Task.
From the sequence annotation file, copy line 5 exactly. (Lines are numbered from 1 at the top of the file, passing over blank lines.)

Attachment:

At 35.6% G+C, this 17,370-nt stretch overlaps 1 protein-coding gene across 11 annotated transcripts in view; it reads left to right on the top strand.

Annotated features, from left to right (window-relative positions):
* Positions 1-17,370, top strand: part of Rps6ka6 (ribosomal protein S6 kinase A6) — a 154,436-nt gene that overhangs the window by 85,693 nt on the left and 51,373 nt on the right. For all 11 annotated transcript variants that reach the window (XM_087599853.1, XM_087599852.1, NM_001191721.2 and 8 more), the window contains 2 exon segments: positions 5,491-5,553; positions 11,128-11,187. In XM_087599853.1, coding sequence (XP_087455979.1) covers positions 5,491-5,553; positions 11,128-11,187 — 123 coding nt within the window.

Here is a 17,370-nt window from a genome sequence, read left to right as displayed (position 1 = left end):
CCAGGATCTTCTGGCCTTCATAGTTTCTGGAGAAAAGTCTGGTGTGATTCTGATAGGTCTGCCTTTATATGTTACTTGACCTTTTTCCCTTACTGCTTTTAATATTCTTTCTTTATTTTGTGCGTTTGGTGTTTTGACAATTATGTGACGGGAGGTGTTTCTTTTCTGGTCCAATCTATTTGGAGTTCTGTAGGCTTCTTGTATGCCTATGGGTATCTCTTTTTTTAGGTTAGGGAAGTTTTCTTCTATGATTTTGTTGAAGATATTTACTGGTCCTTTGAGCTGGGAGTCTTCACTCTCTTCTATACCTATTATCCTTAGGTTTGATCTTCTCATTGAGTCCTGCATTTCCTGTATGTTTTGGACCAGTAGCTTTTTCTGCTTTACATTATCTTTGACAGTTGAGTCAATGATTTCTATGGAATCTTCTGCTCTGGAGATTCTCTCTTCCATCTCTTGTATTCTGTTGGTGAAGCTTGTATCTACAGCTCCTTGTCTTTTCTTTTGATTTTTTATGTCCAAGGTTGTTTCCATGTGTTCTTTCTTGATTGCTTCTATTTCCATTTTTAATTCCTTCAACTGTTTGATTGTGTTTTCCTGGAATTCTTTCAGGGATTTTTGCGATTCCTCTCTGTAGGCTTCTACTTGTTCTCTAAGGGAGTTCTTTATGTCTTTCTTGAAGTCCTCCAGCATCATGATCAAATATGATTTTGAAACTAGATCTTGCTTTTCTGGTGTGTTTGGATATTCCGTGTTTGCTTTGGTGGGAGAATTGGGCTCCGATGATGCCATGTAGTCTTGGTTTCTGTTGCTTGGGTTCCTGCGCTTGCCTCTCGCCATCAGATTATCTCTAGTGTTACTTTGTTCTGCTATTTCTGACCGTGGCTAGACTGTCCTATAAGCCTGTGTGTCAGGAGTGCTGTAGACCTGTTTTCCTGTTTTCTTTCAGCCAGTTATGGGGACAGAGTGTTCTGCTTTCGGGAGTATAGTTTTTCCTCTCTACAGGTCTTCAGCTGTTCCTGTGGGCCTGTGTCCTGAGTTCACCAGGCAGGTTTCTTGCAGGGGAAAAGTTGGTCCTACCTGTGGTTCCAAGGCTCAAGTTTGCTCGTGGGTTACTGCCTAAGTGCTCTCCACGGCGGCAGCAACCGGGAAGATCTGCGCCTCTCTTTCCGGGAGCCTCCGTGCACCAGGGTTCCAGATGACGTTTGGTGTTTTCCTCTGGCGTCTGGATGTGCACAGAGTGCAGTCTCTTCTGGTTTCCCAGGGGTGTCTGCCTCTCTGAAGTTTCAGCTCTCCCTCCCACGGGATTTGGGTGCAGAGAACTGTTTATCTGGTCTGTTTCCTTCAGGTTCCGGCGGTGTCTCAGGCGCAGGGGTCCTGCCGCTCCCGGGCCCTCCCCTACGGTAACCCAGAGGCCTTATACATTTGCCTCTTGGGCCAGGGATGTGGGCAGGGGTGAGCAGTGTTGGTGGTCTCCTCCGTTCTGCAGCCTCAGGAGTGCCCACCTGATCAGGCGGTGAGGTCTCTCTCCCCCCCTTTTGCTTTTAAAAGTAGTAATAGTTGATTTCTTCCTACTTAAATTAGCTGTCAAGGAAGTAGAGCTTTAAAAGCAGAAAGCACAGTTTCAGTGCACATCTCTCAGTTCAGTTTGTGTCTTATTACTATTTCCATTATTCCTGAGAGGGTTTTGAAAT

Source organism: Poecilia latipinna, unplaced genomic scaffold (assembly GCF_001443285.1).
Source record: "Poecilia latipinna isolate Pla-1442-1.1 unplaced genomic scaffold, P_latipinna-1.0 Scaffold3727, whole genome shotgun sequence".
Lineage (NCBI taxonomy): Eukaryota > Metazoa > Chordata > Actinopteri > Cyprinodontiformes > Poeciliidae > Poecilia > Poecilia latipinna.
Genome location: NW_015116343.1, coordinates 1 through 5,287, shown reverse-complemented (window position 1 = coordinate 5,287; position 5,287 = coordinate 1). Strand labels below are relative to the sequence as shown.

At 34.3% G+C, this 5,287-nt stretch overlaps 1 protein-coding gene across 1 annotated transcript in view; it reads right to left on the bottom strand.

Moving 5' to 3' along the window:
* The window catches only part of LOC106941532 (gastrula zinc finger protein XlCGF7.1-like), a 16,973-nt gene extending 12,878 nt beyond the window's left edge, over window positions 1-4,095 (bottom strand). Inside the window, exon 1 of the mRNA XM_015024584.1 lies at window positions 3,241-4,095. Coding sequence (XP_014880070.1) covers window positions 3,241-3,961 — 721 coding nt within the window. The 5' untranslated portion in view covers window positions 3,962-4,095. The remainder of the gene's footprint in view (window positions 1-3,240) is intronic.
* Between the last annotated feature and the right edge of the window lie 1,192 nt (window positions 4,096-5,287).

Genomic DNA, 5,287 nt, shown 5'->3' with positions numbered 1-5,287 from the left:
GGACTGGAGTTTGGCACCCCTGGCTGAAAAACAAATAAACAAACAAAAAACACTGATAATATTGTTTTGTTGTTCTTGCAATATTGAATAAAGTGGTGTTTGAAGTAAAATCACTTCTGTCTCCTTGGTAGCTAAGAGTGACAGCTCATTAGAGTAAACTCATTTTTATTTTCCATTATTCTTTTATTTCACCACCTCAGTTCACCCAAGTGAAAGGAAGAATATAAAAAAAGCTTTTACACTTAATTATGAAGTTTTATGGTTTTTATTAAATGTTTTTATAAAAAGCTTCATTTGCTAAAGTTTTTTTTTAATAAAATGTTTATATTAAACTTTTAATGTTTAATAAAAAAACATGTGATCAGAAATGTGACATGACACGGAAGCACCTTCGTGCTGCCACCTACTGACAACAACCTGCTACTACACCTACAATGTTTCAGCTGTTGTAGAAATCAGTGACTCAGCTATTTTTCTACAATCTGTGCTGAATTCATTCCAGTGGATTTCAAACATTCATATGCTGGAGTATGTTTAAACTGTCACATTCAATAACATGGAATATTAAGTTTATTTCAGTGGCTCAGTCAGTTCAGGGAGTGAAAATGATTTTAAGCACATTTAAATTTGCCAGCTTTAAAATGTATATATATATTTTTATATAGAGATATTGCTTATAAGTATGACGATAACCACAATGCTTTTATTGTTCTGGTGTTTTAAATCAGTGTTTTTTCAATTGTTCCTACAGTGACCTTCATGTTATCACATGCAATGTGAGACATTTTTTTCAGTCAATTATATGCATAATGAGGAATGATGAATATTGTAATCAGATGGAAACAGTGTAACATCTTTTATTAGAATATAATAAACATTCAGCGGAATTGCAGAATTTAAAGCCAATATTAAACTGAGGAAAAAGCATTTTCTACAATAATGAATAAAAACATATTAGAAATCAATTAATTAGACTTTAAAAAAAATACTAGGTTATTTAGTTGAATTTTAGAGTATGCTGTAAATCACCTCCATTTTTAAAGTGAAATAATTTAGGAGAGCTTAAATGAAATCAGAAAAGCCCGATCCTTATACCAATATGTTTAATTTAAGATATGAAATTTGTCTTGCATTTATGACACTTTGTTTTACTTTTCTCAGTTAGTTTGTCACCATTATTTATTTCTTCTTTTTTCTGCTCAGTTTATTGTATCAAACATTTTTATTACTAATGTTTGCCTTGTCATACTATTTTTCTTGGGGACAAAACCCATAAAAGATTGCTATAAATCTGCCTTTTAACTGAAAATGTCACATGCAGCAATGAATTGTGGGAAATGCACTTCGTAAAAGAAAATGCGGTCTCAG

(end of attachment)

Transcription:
CCAGGATCTTCTGGCCTTCATAGTTTCTGGAGAAAAGTCTGGTGTGATTCTGATAGGTCTGCCTTTATATGTTACTTGACCTTTTTCCCTTACTGCTTTTAATATTCTTTCTTTATTTTGTGCGTTTGGTGTTTTGACAATTATGTGACGGGAGGTGTTTCTTTTCTGGTCCAATCTATTTGGAGTTCTGTAGGCTTCTTGTATGCCTATGGGTATCTCTTTTTTTAGGTTAGGGAAGTTTTCTTCTATGATTTTGTTGAAGATATTTACTGGTCCTTTGAGCTGGGAGTCTTCACTCTCTTCTATACCTATTATCCTTAGGTTTGATCTTCTCATTGAGTCCTGCATTTCCTGTATGTTTTGGACCAGTAGCTTTTTCTGCTTTACATTATCTTTGACAGTTGAGTCAATGATTTCTATGGAATCTTCTGCTCTGGAGATTCTCTCTTCCATCTCTTGTATTCTGTTGGTGAAGCTTGTATCTACAGCTCCTTGTCTTTTCTTTTGATTTTTTATGTCCAAGGTTGTTTCCATGTGTTCTTTCTTGATTGCTTCTATTTCCATTTTTAATTCCTTCAACTGTTTGATTGTGTTTTCCTGGAATTCTTTCAGGGATTTTTGCGATTCCTCTCTGTAGGCTTCTACTTGTTCTCTAAGGGAGTTCTTTATGTCTTTCTTGAAGTCCTCCAGCATCATGATCAAATATGATTTTGAAACTAGATCTTGCTTTTCTGGTGTGTTTGGATATTCCGTGTTTGCTTTGGTGGGAGAATTGGGCTCCGATGATGCCATGTAGTCTTGGTTTCTGTTGCTTGGGTTCCTGCGCTTGCCTCTCGCCATCAGATTATCTCTAGTGTTACTTTGTTCTGCTATTTCTGACCGTGGCTAGACTGTCCTATAAGCCTGTGTGTCAGGAGTGCTGTAGACCTGTTTTCCTGTTTTCTTTCAGCCAGTTATGGGGACAGAGTGTTCTGCTTTCGGGAGTATAGTTTTTCCTCTCTACAGGTCTTCAGCTGTTCCTGTGGGCCTGTGTCCTGAGTTCACCAGGCAGGTTTCTTGCAGGGGAAAAGTTGGTCCTACCTGTGGTTCCAAGGCTCAAGTTTGCTCGTGGGTTACTGCCTAAGTGCTCTCCACGGCGGCAGCAACCGGGAAGATCTGCGCCTCTCTTTCCGGGAGCCTCCGTGCACCAGGGTTCCAGATGACGTTTGGTGTTTTCCTCTGGCGTCTGGATGTGCACAGAGTGCAGTCTCTTCTGGTTTCCCAGGGGTGTCTGCCTCTCTGAAGTTTCAGCTCTCCCTCCCACGGGATTTGGGTGCAGAGAACTGTTTATCTGGTCTGTTTCCTTCAGGTTCCGGCGGTGTCTCAGGCGCAGGGGTCCTGCCGCTCCCGGGCCCTCCCCTACGGTAACCCAGAGGCCTTATACATTTGCCTCTTGGGCCAGGGATGTGGGCAGGGGTGAGCAGTGTTGGTGGTCTCCTCCGTTCTGCAGCCTCAGGAGTGCCCACCTGATCAGGCGGTGAGGTCTCTCTCCCCCCCTTTTGCTTTTAAAAGTAGTAATAGTTGATTTCTTCCTACTTAAATTAGCTGTCAAGGAAGTAGAGCTTTAAAAGCAGAAAGCACAGTTTCAGTGCACATCTCTCAGTTCAGTTTGTGTCTTATTACTATTTCCATTATTCCTGAGAGGGTTTTGAAAT